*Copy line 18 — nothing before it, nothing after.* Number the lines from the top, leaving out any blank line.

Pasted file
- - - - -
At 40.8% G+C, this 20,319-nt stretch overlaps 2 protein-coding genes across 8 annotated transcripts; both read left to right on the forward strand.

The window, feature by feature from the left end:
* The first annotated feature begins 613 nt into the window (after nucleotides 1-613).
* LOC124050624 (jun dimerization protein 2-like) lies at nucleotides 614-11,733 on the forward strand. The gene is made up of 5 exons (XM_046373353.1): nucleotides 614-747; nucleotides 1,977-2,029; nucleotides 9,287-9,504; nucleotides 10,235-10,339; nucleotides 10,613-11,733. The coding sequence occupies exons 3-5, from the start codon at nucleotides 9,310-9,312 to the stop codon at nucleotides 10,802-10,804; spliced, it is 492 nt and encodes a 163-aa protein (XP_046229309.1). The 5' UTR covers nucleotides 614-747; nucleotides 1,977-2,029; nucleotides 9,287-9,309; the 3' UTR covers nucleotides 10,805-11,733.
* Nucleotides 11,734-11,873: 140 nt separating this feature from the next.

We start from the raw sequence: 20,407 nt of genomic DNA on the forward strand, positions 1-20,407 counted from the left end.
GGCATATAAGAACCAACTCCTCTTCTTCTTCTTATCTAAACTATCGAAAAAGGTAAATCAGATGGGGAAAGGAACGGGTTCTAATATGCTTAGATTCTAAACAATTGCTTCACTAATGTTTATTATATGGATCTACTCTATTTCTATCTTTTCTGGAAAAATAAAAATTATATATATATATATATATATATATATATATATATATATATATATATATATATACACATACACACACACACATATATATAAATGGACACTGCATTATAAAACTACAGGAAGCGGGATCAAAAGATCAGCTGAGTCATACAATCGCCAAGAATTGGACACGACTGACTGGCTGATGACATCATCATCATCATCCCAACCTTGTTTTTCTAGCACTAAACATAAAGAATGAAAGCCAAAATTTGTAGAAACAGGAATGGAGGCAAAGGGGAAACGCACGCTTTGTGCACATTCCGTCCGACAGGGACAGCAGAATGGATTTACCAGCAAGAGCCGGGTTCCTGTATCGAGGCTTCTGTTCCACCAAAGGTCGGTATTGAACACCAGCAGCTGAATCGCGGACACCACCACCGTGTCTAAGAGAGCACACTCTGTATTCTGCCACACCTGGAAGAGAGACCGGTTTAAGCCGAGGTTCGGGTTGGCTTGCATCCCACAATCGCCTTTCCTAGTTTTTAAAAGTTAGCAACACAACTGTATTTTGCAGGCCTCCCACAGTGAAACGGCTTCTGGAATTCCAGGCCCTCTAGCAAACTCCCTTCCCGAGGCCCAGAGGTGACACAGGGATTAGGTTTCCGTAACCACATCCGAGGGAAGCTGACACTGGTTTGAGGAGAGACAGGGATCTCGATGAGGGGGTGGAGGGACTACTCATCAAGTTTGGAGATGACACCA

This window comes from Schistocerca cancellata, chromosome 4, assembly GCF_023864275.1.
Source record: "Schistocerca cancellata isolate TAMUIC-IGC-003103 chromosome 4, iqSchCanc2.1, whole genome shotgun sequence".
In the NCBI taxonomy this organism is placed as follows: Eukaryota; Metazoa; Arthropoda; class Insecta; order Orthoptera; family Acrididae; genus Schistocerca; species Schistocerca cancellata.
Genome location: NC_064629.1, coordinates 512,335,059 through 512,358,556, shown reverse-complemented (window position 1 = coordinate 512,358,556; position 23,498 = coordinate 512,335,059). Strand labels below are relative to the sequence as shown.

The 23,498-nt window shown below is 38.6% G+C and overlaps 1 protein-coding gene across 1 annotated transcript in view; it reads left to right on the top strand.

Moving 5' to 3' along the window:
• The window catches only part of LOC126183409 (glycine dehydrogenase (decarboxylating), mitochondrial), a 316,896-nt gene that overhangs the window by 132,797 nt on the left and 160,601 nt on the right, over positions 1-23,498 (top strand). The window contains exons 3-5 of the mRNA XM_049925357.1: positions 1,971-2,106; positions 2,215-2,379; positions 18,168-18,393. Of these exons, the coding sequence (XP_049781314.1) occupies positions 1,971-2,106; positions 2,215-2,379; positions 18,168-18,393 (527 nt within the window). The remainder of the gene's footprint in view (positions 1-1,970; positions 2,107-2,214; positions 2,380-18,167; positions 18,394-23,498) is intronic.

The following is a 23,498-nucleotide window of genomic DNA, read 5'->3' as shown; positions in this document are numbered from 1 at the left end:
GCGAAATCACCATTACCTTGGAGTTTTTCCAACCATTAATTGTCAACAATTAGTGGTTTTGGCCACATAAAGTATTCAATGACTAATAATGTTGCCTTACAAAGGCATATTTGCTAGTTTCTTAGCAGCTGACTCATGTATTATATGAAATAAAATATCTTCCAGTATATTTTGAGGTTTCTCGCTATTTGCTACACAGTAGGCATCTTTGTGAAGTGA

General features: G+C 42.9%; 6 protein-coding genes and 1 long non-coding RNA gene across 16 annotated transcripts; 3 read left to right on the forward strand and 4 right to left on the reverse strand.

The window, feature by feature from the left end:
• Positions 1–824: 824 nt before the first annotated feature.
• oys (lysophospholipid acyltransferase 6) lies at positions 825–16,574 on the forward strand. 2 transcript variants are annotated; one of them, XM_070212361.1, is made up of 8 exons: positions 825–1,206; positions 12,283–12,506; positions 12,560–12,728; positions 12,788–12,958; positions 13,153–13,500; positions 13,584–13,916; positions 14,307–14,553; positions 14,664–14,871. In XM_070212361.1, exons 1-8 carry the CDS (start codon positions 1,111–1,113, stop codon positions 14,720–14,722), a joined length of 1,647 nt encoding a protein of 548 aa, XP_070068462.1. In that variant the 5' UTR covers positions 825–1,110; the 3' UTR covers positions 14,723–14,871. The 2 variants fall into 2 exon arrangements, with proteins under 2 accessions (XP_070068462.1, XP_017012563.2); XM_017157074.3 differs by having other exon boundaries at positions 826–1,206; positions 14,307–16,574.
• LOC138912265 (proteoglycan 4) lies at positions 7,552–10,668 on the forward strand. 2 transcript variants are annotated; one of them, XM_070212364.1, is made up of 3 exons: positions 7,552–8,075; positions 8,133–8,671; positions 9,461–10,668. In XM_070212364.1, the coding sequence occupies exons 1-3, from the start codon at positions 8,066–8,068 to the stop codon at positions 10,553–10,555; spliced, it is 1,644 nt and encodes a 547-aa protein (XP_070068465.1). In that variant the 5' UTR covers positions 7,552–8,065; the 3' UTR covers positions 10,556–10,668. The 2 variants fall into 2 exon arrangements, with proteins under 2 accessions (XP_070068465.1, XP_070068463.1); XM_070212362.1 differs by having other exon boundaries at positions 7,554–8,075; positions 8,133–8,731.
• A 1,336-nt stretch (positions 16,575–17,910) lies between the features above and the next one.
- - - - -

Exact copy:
The window, feature by feature from the left end: